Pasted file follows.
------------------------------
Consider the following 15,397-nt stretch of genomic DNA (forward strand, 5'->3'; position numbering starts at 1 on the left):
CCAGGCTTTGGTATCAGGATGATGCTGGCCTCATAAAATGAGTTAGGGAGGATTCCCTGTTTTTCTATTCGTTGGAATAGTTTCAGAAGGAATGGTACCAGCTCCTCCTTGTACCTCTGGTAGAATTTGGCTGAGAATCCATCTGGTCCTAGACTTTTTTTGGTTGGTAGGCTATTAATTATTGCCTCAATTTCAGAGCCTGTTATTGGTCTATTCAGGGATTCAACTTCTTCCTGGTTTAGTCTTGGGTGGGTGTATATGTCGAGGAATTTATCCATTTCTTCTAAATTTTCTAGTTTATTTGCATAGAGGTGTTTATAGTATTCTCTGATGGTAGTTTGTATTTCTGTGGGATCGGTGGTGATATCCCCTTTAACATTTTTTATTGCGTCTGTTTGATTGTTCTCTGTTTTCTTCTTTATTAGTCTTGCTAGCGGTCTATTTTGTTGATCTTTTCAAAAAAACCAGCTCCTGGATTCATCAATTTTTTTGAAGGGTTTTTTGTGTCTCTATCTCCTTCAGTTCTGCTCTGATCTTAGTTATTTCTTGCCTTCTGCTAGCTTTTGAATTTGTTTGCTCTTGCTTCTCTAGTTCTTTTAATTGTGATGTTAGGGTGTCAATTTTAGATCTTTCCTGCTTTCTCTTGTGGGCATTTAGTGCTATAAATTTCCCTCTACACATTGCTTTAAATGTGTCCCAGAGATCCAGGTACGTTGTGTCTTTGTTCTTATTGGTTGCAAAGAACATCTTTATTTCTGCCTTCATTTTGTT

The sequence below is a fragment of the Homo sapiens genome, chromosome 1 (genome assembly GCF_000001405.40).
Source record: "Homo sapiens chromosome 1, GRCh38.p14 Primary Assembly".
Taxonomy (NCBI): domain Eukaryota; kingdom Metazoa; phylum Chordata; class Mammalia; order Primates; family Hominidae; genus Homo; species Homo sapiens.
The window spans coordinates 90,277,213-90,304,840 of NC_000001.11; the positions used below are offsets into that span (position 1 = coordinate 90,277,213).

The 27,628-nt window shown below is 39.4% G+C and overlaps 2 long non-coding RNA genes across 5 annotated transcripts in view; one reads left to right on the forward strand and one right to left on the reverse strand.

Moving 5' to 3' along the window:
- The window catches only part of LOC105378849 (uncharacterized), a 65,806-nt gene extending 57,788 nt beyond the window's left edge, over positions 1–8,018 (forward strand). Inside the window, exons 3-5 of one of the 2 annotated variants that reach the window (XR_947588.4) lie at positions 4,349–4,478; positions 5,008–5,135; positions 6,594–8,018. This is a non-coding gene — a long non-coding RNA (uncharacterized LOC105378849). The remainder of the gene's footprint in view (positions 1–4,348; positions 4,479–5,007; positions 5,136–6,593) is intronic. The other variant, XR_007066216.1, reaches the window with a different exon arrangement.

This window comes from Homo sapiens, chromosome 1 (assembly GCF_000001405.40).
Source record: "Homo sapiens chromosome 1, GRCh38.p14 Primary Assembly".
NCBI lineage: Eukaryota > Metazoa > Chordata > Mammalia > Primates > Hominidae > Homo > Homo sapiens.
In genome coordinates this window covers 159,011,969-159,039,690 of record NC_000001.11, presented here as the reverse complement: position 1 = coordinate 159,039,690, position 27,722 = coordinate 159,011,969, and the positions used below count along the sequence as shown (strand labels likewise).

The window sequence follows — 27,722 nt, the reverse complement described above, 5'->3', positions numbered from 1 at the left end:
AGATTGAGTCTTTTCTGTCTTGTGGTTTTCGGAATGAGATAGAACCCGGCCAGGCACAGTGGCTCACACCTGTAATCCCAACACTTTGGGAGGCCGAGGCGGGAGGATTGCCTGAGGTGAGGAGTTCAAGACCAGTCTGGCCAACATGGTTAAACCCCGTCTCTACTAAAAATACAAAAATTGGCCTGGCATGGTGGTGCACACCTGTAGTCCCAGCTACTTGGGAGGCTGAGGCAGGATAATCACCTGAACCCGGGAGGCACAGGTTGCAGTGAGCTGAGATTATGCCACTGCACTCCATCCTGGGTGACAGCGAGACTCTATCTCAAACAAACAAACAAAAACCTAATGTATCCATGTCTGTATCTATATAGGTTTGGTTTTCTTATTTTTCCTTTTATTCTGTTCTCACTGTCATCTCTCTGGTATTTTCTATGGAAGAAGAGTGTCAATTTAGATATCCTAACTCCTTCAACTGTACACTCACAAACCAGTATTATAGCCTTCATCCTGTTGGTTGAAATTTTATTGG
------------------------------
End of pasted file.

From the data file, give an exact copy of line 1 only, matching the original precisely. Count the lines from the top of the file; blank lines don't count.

Consider the following 15,397-nt stretch of genomic DNA (forward strand, 5'->3'; position numbering starts at 1 on the left):